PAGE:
So what exactly is a “millennial”? Millennials, or Generation Y, are the generation born between 1982 and 1997. Numbering over 75 million strong, this group wields about $1.3 trillion in annual spending power. In thinking about how to reach this demographic, it helps to understand as much as possible about them. Millennial grew up with the Internet and smartphones, and seem to be plugged in 24/7. They also grew up in a world with decreased opportunity, a recession economy, and oppressive student loan debts. They are more likely to want to actively participate in their own legal issues, and they respond to marketing that is interactive and tailored to their own needs and wants.
Fake news is nothing new. Most of us are old enough to remember seeing far-fetched celebrity tabloid stories, or stories about “Batboy” while waiting in line at the grocery store. But the rise of social media and the most recent election cycle has changed things—and fake news is now a buzzword we can’t escape.
This is a really exciting time in technology. All the major tech players, including Facebook, Google, Apple, Amazon, and Microsoft, are amassing armies of engineers to develop their Virtual Reality platforms. A number of smaller companies, notably Magic Leap, are working around the clock to create VR hardware and content. Magic Leap specializes in mixed-reality technology— where fantasy is overlaid upon the real world, resulting in an experience that tricks your body and brain into thinking that you are having a real experience. VR easily calls to mind gaming and entertainment, but what is the application for law firms?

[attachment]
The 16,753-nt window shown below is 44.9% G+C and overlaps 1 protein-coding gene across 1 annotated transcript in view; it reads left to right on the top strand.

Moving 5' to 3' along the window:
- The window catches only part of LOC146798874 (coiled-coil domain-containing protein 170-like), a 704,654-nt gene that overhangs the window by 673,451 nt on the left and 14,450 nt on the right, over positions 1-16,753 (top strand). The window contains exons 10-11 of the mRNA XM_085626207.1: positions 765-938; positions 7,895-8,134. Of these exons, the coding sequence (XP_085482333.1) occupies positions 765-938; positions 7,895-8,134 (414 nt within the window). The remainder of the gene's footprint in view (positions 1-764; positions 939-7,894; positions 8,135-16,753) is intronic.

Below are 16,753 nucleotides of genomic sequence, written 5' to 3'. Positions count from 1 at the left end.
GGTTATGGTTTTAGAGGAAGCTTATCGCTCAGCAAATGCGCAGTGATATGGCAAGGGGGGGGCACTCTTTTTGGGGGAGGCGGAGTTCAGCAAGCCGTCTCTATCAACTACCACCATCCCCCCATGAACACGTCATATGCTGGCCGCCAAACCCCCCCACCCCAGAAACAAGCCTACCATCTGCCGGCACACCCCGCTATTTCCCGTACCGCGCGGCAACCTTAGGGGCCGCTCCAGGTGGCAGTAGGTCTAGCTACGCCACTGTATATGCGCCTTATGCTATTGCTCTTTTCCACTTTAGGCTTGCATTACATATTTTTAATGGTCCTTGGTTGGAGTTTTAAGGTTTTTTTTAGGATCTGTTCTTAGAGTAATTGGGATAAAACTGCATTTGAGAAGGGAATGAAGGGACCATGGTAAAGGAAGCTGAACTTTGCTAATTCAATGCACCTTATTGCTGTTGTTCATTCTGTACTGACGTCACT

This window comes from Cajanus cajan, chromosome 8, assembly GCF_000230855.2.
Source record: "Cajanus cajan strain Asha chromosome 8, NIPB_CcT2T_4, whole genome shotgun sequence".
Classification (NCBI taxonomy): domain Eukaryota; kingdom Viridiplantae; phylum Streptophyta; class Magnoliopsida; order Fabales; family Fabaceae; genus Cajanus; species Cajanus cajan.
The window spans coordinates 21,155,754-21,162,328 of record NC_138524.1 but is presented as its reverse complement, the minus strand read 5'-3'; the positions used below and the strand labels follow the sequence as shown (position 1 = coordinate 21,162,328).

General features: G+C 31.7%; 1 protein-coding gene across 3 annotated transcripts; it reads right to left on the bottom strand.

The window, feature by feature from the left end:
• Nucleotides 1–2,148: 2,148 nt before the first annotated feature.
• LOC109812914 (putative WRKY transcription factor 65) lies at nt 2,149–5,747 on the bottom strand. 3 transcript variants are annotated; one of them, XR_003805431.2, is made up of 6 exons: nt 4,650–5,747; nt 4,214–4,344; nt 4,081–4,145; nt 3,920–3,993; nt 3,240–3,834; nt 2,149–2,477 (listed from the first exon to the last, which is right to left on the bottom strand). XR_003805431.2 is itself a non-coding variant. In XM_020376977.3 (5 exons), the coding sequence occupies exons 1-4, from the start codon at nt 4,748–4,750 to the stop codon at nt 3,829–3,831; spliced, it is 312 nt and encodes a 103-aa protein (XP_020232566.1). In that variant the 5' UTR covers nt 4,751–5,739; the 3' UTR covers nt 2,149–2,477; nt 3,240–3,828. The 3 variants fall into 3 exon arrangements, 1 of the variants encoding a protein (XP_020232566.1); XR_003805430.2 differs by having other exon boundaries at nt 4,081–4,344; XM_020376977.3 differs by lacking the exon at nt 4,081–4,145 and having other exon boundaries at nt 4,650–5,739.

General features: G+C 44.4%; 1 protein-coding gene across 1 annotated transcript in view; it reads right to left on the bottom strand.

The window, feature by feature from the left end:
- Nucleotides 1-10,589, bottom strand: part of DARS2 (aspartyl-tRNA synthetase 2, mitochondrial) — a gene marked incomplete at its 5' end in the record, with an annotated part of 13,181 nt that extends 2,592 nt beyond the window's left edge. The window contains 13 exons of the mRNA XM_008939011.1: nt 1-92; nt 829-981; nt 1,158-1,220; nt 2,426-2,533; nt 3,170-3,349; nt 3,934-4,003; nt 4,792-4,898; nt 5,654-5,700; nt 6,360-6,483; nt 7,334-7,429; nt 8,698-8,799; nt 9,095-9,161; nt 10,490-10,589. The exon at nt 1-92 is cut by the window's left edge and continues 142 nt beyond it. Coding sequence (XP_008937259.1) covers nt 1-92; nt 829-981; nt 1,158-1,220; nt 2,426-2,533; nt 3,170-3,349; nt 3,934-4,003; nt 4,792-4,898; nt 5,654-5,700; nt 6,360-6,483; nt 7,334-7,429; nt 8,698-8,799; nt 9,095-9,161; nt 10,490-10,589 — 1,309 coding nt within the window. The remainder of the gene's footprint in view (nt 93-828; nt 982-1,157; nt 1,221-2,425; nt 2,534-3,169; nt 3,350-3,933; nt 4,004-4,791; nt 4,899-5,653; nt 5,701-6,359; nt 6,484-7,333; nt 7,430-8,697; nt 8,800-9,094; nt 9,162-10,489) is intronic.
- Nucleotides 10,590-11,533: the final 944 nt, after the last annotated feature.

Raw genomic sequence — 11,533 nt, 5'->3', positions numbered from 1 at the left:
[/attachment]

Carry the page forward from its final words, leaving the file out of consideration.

Facebook Live is a relatively new feature that offers live-streaming video capabilities to its users. It first came out in August of 2015 for verified public figures, then shortly after, became available to a select group of users (like a beta test), before becoming available to everyone.
The media has expertly exploited what Facebook live has to offer. Meteorologists have live-streamed severe weather events, reaching far more viewers than they would typically reach online. But it isn’t just for the media—the potential for law firms to tap into Facebook’s audience of nearly 2 billion people seems promising.
We all know what chatbots are, they are everywhere—whether we like it or not. When we make a customer service call, we interact with voice recognition software that has artificial intelligence. When we engage in “online chat sessions” with companies, often we are interacting with a bot—often via Facebook messenger. And law firms frequently use bots to field potential clients. The technology has been advancing at a breakneck speed, and some firms are even using bots to take payments and (gasp!) give legal advice. As technology continues to improve, many are wondering, will chatbots render call centers (and their high carrying costs) obsolete?